The Art of Our Adoption(s): Pain

Artist say there is nothing more exhilarating than a fresh white canvas. Creativity is fertilized with possibilities. Vision becomes a reality as the artist picks up his brushes, dabs them in the paint, and begins making purposeful strokes. Strokes are abstract until more are added.  A masterpiece eventually is fulfilled.

Our marriage began as a blank canvas.  It was fresh and ready to be used. The first conversation Karen and I had before we began dating was adoption. She was single and desiring to adopt a girl. I was single and raising Jerome, who was 15 at the time. I had been raising him since he was eight.

We got married and immediately began trying to have children. We tried everything. Old wives tales, home remedies, and bush medicine was not out of the question. If we thought it would help us become pregnant, we tried it.

After about a year of trying, we decided to go to one last consultation with a doctor in Tallahassee, Florida.  He proposed many expensive processes with little to no percentage of working.  We were devastated.

It was a long two hour drive back to Valdosta, Georgia where we resided.  An hour in, Karen and I accepted the news as God’s will.  We had talked about adoption but like most, we wanted biological children. Adoption was our second choice. Now, we know it was God’s choice.

We pulled in our garage and Karen immediately began researching and discovering the adoption process. It was then God took out his adoption brush and began painting beautiful strokes.

When your life and/or your marriage is not your own, you place your trust in a God who orders your steps.  There are times when you ask if you trust your trust. Karen and I went through a deep grieving process of not being able to biologically have children.

Believing it was God’s will for us to adopt was not easy.  It would be a step by step process where we walked totally blind holding on to His everlasting arm.

Months later, we would bring home baby Joshua. Three years later after relocating to Atlanta, we would adopt Jacob. Five years later, we would add to our family Jadon, Karena, Kaylyn, Kristina, and Jair. God brushing away to create a masterpiece with every stroke a new child to love, cherish, and raise.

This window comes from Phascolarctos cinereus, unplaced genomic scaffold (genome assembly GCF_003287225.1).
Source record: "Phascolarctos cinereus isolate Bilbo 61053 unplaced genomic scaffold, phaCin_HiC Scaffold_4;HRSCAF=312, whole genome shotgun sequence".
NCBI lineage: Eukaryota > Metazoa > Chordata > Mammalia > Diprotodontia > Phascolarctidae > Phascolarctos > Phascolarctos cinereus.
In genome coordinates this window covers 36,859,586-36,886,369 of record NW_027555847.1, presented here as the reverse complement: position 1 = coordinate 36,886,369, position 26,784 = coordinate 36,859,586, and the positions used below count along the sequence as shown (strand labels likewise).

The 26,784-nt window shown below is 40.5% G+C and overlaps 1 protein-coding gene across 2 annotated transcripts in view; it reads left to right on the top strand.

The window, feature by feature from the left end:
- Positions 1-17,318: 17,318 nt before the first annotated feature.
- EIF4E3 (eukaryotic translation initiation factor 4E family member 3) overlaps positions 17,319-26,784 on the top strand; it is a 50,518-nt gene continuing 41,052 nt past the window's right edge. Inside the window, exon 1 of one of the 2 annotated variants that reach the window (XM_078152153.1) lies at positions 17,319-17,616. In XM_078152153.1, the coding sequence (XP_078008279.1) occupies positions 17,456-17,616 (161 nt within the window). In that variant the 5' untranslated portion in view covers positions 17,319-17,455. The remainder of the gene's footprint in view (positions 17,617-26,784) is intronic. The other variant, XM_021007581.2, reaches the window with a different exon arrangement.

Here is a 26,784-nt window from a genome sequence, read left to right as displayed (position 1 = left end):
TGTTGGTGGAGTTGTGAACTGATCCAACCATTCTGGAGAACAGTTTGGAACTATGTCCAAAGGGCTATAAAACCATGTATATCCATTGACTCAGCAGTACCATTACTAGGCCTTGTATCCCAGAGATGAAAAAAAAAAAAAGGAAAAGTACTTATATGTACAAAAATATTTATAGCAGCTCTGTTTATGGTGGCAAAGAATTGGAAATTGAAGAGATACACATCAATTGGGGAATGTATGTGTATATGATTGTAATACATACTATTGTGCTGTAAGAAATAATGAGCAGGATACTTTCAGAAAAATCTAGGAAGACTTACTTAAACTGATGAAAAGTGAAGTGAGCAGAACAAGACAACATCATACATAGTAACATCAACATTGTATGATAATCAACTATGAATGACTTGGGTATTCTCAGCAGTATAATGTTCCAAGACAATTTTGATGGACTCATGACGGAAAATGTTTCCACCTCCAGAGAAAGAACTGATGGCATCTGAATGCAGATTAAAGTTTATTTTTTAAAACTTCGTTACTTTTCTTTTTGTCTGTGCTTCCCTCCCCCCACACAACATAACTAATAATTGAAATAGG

People sees our family in public or on social media. They are just snap shots of time.  Adoption has it share of hard times.  The smiles and laughter do not cover up the hard times. Times of stress, strain, and sadness.  What most adoption families do not share is the pain. Pain is fleeting. The good outweighs the bad significantly.

There were many tears during those trying months of trying to conceive. The stress was intense. Yet, it quickly dissipated when we got a call. Tears would be overcome with joy. Weeping endures for a night but joy came in the morning.

We would get a call which would change our lives forever. The adoption agency called to share with us a birth mother chose us to be the parents of her baby boy after reading our adoption story.  We would get periodical phone calls.  We will never forget one call where the birth mother shared with us how she felt she was carrying our son for us.

Then, we waited patiently for the call.  I was entering Home Depot on February 7, 2006 to gather some finishing things for the nursery and I received the call our son was born. His name would be Joshua Brandon Rowland.  The pain of infertility led to the blessing of adoption.

To be continued . . .

5 thoughts on “The Art of Our Adoption(s): Pain

  1. Pingback: Art of Adoption(s): Unless the Lord Builds the House | Rowland in Life

  2. Pingback: Art of Adoption(s): She Had Me at Hello | Rowland in Life

  3. Pingback: Art of Adoption(s): 25 Words of Wisdom for My Children | Rowland in Life

  4. Pingback: Art of Adoption(s): New Name and New Identity | Rowland in Life

  5. Pingback: Joseph: From One Adoptive Father About Another | Rowland in Life

Leave a Reply

Fill in your details below or click an icon to log in: Logo

You are commenting using your account. Log Out /  Change )

Google photo

You are commenting using your Google account. Log Out /  Change )

Twitter picture

You are commenting using your Twitter account. Log Out /  Change )

Facebook photo

You are commenting using your Facebook account. Log Out /  Change )

Connecting to %s

This site uses Akismet to reduce spam. Learn how your comment data is processed.